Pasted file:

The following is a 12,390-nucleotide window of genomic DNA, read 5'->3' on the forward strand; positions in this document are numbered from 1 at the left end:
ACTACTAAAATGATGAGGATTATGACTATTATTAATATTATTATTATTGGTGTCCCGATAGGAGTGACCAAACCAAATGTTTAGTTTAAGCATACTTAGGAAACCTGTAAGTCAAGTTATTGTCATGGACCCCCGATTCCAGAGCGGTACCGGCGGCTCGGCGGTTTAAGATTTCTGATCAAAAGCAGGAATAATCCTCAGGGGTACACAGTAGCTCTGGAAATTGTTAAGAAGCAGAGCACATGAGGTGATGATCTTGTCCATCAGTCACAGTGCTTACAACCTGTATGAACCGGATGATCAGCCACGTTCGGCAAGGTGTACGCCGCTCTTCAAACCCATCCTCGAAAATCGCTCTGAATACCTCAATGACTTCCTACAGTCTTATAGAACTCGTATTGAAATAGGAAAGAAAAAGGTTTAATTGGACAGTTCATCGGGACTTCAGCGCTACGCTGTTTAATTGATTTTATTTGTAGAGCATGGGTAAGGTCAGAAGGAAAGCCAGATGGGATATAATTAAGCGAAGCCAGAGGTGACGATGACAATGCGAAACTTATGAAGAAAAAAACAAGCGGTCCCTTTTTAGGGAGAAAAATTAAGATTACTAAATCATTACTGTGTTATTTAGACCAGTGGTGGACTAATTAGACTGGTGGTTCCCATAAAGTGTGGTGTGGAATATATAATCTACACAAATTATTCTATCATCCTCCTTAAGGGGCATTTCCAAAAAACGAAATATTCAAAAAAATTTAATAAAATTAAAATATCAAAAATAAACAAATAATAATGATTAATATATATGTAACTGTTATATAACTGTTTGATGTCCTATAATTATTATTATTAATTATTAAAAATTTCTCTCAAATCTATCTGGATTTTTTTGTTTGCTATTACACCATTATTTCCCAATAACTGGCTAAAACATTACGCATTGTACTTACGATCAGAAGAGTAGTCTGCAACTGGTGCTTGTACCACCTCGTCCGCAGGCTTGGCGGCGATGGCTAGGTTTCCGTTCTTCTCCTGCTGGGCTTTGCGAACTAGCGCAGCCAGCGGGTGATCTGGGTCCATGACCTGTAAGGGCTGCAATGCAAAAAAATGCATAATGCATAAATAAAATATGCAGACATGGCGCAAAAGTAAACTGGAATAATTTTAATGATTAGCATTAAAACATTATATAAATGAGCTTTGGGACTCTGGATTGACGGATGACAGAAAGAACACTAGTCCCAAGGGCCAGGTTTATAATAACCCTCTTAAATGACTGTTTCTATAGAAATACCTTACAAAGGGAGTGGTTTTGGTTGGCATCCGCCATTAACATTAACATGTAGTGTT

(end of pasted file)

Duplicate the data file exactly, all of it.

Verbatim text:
The following is a 12,390-nucleotide window of genomic DNA, read 5'->3' on the forward strand; positions in this document are numbered from 1 at the left end:
ACTACTAAAATGATGAGGATTATGACTATTATTAATATTATTATTATTGGTGTCCCGATAGGAGTGACCAAACCAAATGTTTAGTTTAAGCATACTTAGGAAACCTGTAAGTCAAGTTATTGTCATGGACCCCCGATTCCAGAGCGGTACCGGCGGCTCGGCGGTTTAAGATTTCTGATCAAAAGCAGGAATAATCCTCAGGGGTACACAGTAGCTCTGGAAATTGTTAAGAAGCAGAGCACATGAGGTGATGATCTTGTCCATCAGTCACAGTGCTTACAACCTGTATGAACCGGATGATCAGCCACGTTCGGCAAGGTGTACGCCGCTCTTCAAACCCATCCTCGAAAATCGCTCTGAATACCTCAATGACTTCCTACAGTCTTATAGAACTCGTATTGAAATAGGAAAGAAAAAGGTTTAATTGGACAGTTCATCGGGACTTCAGCGCTACGCTGTTTAATTGATTTTATTTGTAGAGCATGGGTAAGGTCAGAAGGAAAGCCAGATGGGATATAATTAAGCGAAGCCAGAGGTGACGATGACAATGCGAAACTTATGAAGAAAAAAACAAGCGGTCCCTTTTTAGGGAGAAAAATTAAGATTACTAAATCATTACTGTGTTATTTAGACCAGTGGTGGACTAATTAGACTGGTGGTTCCCATAAAGTGTGGTGTGGAATATATAATCTACACAAATTATTCTATCATCCTCCTTAAGGGGCATTTCCAAAAAACGAAATATTCAAAAAAATTTAATAAAATTAAAATATCAAAAATAAACAAATAATAATGATTAATATATATGTAACTGTTATATAACTGTTTGATGTCCTATAATTATTATTATTAATTATTAAAAATTTCTCTCAAATCTATCTGGATTTTTTTGTTTGCTATTACACCATTATTTCCCAATAACTGGCTAAAACATTACGCATTGTACTTACGATCAGAAGAGTAGTCTGCAACTGGTGCTTGTACCACCTCGTCCGCAGGCTTGGCGGCGATGGCTAGGTTTCCGTTCTTCTCCTGCTGGGCTTTGCGAACTAGCGCAGCCAGCGGGTGATCTGGGTCCATGACCTGTAAGGGCTGCAATGCAAAAAAATGCATAATGCATAAATAAAATATGCAGACATGGCGCAAAAGTAAACTGGAATAATTTTAATGATTAGCATTAAAACATTATATAAATGAGCTTTGGGACTCTGGATTGACGGATGACAGAAAGAACACTAGTCCCAAGGGCCAGGTTTATAATAACCCTCTTAAATGACTGTTTCTATAGAAATACCTTACAAAGGGAGTGGTTTTGGTTGGCATCCGCCATTAACATTAACATGTAGTGTT